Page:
How to Beat/Fail a Field Sobriety Test

26September

How to Beat/Fail a Field Sobriety Test

field sobriety test

UPDATED SEPTEMBER 26, 2019

Article by Daniel A. Levy, Esq.

A significant portion of my practice involves defending those accused of driving while intoxicated. As such, I am very familiar with what New Jersey law enforcement typically does when they suspect that a person may be guilty of DUI/DWI. I am not writing this article to encourage people to drink and drive – drunk driving is very dangerous and a serious problem in New Jersey. However, there are many people who are not intoxicated but they get charged anyway due to the way that they conduct themselves during a field sobriety test. Below I discuss the typical procedure, how innocent people could inadvertently incriminate themselves by failing the tests, and how to beat those tests and avoid a ticket.

First, remember that tickets for DUI in New Jersey are very serious. There is a policy that prohibits the prosecutor for dismissing or downgrading almost all DUI tickets. A guilty plea or conviction will result in mandatory suspension, significant fines, and in many cases an ignition interlock device on your vehicle. With that in mind, this is something that should be taken very seriously. Drivers in New Jersey should understand their rights and how to handle themselves when pulled over. I discussed this in my prior article, What To Do If You Are Pulled Over.

The basic procedure was developed by the National Highway Traffic Safety Administration, and they actually publish what is included in the Standardized Field Sobriety Test. The link will give you guidance about the specific procedures for the Horizontal Gaze Nystagmus (“HGN”) Test, the Walk-and-Turn Test, and the One Leg Stand, which are the three standard tests in all field sobriety investigations. Something to keep in mind is that these tests were developed and tested to identify drunk drivers – they are only about 80% accurate when alcohol is involved and they have not been scientifically tested for accuracy in cases regarding non-alcohol intoxication (drugs, medication, etc.). You should also keep in mind that if the officer asks to perform the tests, it is because they already believe that you are intoxicated and they will look for every deviation from the tests to document as evidence of intoxication.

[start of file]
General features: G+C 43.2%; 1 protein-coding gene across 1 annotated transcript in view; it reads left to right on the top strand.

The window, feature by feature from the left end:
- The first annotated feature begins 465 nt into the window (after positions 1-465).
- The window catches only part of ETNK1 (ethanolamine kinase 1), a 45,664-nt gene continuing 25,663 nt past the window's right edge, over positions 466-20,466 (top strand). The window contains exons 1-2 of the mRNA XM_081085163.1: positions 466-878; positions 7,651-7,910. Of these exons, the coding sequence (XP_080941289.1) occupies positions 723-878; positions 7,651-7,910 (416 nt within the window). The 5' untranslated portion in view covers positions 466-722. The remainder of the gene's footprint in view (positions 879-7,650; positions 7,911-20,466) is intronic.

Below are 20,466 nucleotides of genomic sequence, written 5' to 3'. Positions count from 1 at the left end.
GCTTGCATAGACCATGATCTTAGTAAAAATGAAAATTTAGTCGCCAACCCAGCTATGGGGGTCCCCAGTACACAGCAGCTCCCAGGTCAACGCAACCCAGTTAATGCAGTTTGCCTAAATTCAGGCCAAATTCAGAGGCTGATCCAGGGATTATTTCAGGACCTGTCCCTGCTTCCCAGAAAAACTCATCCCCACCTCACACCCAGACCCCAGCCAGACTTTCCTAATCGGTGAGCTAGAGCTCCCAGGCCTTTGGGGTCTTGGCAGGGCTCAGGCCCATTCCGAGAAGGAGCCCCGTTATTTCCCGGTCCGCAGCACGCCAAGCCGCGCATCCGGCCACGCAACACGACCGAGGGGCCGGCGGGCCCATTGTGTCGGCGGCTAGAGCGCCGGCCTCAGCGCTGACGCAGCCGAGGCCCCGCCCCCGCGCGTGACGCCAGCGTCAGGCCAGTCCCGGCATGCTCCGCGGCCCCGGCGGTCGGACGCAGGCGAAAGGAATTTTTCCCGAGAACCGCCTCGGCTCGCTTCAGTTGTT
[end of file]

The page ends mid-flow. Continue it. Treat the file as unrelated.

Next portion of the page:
There is no magic way to beat these tests, to be sure. But there are several ways that a person who is completely innocent can cause themselves to fail them. First and foremost, pay very close attention to the instructions. Very often the driver is nervous and not really paying attention to the officer’s instructions. Almost always, police reports indicate that the person failed to do the test according to the officer’s instructions. Misunderstanding the instructions could easily cause you to fail the test. The officer will demonstrate what they want you to do, so make sure to pay attention and copy what the officer does (when asked to), exactly. Also, if you are not sure about how to perform the test, ask the officer before starting. Second, do not start the test until the officer tells you to. Frequently, the driver is anxious to prove that they are not intoxicated and start the test early. Never do that – this is considered “evidence” of intoxication. The same is true for doing the test too long or doing too many repetitions (i.e. not following instructions). Third, you are never allowed to use your arms for balance, or sway, when performing the tests. If you have some kind of medical condition that makes it difficult when sober to balance, stand on one leg, or walk in a straight line, you absolutely must let the officer know. Lastly, relax! One of the indicators that the officer is looking for when performing the tests is eyelid and body tremors, muscle tension, etc. While such things could be caused by intoxication, they could also be due to nervousness, fear, a medical condition, dehydration, hunger, and other causes. It is therefore important to relax before doing each test.

To be clear, a legitimately drunk driver will likely fail these tests. But nervousness, anxiety, and miscommunication could also cause innocent people to fail them.

Posted by admin  Posted on 26 Sep 
  • criminal law, drunk driving, dui, dwi, municipal court
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